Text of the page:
Historical documents reveal University’s opposition to Nazis

This is the inaugural blog post of the School of Law at the University of Aberdeen. As noted in our “About” page, this blog will showcase a variety of material, whether that is a work in progress, some published output, participation in a seminar or a conference, or anything that a news item on our website will not quite do justice to.

This post falls into the latter category. Recently, some fascinating minute books of the Faculty of Law (the precursor to our School of Law) resurfaced, leather bound and beautifully hand-written.

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Old documents of this nature have a certain curiosity value, but the minutes for the period from 7 December 1938 to 22 February 1939 are remarkable. The minutes reveal that the School of Law received correspondence from the Faculty of Law at the University of Amsterdam. That Dutch Faculty of Law did not have the North Sea keeping it a relatively safe from Hitler’s gathering military might and that Faculty wanted to highlight “with sorrow and dismay” that people were “being persecuted and tormented on account of their faith race or political convictions”, with a particular mention for the “so-called concentration camps”.  The Faculty of Law at Amsterdam sought support from “all Faculties of Law in the British Empire, United States of America, France, Netherlands, Belgium, Switzerland, Finland, Denmark, Sweden, Norway, Iceland”: the Faculty of Law, with the concurrence of the Principal of the University, unanimously supported their resolution.

The minutes imply that Aberdeen was not alone in receiving correspondence, and this resource and this post from Berkeley Law show that this was indeed the case. Beyond that, no other information is available at the School and no warranty is given as to the veracity of the minutes (although we have no reason to doubt them).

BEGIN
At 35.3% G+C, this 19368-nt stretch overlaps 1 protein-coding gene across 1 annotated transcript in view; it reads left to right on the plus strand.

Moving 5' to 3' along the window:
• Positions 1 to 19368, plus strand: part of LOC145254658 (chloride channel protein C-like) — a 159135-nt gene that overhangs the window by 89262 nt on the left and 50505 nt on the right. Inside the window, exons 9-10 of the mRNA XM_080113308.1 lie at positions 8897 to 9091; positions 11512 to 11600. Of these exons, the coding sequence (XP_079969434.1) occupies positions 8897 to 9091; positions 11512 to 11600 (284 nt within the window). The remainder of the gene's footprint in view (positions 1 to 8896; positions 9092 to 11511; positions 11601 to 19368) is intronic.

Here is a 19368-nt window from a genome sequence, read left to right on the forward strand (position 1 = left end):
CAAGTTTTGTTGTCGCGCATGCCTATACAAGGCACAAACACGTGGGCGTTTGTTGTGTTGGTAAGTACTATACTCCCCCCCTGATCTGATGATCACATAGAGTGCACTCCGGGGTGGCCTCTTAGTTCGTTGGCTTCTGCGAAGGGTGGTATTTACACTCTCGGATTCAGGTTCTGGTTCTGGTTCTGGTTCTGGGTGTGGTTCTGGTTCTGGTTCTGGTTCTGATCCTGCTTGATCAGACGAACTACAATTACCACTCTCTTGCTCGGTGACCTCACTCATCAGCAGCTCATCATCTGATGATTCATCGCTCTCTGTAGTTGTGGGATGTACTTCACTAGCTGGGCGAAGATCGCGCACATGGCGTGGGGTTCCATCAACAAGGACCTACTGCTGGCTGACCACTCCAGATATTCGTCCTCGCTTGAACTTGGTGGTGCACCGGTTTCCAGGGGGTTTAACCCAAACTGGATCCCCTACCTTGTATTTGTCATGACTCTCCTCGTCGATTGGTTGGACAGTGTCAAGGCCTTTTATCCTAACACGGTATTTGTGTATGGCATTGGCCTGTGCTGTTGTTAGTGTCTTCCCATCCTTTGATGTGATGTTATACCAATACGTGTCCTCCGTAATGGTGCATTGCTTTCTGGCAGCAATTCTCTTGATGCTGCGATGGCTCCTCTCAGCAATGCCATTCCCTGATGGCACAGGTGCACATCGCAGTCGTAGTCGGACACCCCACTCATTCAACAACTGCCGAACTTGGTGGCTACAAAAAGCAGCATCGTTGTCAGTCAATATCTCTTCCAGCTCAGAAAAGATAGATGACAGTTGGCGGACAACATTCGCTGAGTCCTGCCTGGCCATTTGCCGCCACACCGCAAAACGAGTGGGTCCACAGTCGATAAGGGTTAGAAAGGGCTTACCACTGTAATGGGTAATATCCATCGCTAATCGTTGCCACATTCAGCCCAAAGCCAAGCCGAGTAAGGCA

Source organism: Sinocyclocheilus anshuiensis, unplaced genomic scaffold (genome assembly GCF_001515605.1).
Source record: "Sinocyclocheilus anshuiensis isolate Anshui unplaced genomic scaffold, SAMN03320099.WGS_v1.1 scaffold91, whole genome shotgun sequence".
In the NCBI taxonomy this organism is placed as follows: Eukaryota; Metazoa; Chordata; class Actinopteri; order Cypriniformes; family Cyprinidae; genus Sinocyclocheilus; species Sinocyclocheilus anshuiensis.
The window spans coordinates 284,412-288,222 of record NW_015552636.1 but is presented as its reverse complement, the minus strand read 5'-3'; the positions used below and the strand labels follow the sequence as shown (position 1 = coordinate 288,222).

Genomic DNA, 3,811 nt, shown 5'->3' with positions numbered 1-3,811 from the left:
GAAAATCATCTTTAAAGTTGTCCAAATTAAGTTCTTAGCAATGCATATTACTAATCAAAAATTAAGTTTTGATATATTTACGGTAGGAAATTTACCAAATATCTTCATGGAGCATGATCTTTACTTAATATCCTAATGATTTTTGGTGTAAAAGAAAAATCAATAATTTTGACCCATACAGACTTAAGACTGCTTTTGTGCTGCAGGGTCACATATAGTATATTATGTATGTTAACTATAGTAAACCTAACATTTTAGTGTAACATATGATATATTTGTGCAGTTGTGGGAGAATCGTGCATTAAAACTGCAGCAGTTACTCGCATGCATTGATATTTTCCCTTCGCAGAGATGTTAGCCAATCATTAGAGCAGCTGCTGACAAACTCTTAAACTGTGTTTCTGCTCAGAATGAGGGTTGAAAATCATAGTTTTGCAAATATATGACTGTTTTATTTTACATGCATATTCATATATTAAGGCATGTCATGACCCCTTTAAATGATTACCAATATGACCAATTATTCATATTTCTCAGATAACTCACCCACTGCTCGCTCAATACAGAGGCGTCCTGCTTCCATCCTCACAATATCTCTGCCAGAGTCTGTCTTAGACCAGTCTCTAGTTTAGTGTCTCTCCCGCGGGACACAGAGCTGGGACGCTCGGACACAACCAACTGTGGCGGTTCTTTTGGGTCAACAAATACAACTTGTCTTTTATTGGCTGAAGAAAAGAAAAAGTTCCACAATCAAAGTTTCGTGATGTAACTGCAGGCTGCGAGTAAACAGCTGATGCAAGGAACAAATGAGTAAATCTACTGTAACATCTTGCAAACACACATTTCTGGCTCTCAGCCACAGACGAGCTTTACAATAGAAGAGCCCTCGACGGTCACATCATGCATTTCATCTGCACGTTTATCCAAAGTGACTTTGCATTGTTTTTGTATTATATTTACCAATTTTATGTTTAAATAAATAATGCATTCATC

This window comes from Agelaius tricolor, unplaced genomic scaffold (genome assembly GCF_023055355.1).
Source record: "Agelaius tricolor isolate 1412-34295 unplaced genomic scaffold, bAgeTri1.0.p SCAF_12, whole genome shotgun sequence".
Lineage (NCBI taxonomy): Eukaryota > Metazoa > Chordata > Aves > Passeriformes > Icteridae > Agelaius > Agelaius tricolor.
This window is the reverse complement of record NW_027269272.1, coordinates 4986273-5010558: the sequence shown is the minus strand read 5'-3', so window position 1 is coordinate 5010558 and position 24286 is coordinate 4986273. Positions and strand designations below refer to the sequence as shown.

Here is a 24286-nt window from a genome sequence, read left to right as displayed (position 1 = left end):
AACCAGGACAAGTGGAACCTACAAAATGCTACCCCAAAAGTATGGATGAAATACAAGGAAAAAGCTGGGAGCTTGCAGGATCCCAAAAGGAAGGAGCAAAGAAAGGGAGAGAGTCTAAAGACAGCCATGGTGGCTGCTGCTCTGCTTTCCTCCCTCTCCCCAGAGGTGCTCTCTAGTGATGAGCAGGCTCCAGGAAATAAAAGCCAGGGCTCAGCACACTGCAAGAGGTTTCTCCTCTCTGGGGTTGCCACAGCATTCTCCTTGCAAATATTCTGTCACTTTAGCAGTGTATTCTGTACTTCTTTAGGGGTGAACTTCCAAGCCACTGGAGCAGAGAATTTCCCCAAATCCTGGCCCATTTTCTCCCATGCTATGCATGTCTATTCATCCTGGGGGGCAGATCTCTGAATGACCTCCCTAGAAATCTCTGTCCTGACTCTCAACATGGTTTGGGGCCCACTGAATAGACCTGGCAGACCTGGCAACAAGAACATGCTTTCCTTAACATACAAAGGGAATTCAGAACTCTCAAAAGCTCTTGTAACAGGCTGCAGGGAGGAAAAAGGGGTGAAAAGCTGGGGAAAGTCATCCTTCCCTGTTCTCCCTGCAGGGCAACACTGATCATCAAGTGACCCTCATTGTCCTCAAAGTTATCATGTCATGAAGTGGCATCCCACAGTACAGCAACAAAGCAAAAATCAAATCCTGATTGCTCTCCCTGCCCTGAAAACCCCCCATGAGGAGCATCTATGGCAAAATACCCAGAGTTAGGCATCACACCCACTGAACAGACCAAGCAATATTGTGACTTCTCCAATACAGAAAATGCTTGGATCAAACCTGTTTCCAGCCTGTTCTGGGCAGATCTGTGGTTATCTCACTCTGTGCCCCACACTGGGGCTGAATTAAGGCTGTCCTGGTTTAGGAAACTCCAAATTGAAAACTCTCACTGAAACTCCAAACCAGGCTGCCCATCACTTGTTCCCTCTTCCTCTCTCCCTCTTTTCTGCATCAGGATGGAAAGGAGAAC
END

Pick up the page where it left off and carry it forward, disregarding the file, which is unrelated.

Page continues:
What difference did the stance of the Faculty of Law at the University of Aberdeen make? At one level, precious little. Hitler’s Germany looked east to Poland, then west to the Netherlands, and the rest is history. Not only that, the North Sea did not exactly keep Aberdeen entirely safe: the writer of this blog lost his great-grandfather to a German bombing raid on the city. Be that as it may, it is heartening – even just slightly – to note that the University was not completely inactive in the face of the challenges of the time. In fact, there is a certain resonance with the University of Aberdeen’s “Shining Lights” Scholarship Fund, which aims to support those who have refuges status (as reported on the BBC).

It seems fitting to give the final words of this blog over to the minutes themselves, which are transcribed below.

Blog by Malcolm M. Combe

7 Dec 1938

At a special meeting of the Faculty of Law held on the 7th day of December, 1938.

Present: Professors Taylor (Dean of the Faculty) and Morrison, Mr Esslemont, Mr Masson and Mr Mackinnon. The Principal was also present by invitation of the Faculty.

Minute Approved

The minute of meeting of 23rd November 1938 was read and approved.

Faculty of Law of the University of Amsterdam

A telegram of date 30th November, 1938 was submitted from the Faculty of Law of the University of Amsterdam.

After discussion, it was agreed to report to the Senatus as under:-

Intimating that the Faculty of Law had received the following telegram from the Faculty of Law of the University of Amsterdam:-

371 6.6.6.1843 30 Amsterdam 179

R.P 2/- Faculty of Law University of Aberdeen        30:11:38